I’m a civil engineer and design stormwater retention and detention facilities. They serve a few functions, the main ones being treatment of runoff for pollutants, and to control the flow rate leaving a site to match the pre-developed conditions. Most municipalities have some requirements to match the runoff flow rate that the site produced prior to development. To do this you need to hold on to the water and releases it slowly. This usually takes a lot of storage volume, surface ponds are the most cost effective way to do this, but sometimes if a project doesn’t have the real estate for surface ponds, underground vaults, or gravel filled trenches are used.

TLDR: retention/detention ponds help prevent worsening of flooding as a watershed is urbanized and developed.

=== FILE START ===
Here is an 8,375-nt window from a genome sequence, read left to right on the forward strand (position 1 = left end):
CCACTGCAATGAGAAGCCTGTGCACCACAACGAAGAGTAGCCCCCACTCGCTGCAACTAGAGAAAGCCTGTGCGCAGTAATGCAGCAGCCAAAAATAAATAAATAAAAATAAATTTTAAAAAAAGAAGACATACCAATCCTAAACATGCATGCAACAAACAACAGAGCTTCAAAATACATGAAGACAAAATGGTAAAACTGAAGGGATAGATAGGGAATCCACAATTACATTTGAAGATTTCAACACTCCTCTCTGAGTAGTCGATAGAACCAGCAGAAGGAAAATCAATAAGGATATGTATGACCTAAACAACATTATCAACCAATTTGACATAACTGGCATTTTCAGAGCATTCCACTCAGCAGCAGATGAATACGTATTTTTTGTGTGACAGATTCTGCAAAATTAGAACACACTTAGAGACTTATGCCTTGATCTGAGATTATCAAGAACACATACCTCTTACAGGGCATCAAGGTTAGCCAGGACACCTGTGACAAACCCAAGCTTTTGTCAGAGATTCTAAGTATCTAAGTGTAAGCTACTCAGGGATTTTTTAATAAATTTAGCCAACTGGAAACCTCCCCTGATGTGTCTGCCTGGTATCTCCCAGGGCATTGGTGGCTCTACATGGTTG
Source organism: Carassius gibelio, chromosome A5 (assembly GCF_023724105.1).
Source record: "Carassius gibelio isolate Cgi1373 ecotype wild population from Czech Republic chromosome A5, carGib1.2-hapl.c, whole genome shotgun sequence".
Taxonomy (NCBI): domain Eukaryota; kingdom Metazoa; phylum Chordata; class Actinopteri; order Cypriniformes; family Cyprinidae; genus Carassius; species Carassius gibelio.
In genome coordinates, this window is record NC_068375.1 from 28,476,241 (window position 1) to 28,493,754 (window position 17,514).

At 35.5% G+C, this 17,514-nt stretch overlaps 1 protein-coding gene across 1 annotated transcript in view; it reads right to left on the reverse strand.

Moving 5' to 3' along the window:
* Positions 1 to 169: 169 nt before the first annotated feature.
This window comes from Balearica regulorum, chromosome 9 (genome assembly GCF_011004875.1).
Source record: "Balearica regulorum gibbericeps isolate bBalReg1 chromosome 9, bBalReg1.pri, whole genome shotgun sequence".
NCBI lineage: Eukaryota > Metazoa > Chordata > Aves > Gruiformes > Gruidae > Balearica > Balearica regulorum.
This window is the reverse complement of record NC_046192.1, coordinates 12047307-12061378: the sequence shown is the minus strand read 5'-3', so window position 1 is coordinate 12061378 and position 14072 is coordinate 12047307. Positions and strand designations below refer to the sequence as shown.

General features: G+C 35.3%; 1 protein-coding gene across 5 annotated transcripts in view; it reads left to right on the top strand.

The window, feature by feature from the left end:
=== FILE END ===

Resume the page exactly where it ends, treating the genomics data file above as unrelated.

Anonymous 0 Comments

Okay, does this pond ALWAYS have water in it? Or does it only fill up during a storm?

If it always has water in it, then yea, it is a retention pond, but it cannot simply be drained because that is the normal groundwater. Retention ponds can lower the ground water of a subdivision slightly, but that isn’t just water stuck there, that is the naturally occurring groundwater in that area. So it can’t totally be drained.

Unlike a DEtention pond, which is dry/mostly dry besides during and after rainstorms, where it fills up and holds onto the water for a while before slowly draining into the storm water system, to help from keep the storm water system from overflowing.

Anonymous 0 Comments

When you change the water properties of a piece of land, the water that was flowing off the land needs to be the same as before. You cannot increase the amount of water that leaves the site.

When you develop land, you and to make it less water absorbent so you need retention ponds to retain the water that would have run off.

Anonymous 0 Comments

What if all the water gets drained into the river at once uncontrolled? What if the river gets full? We call that a flood.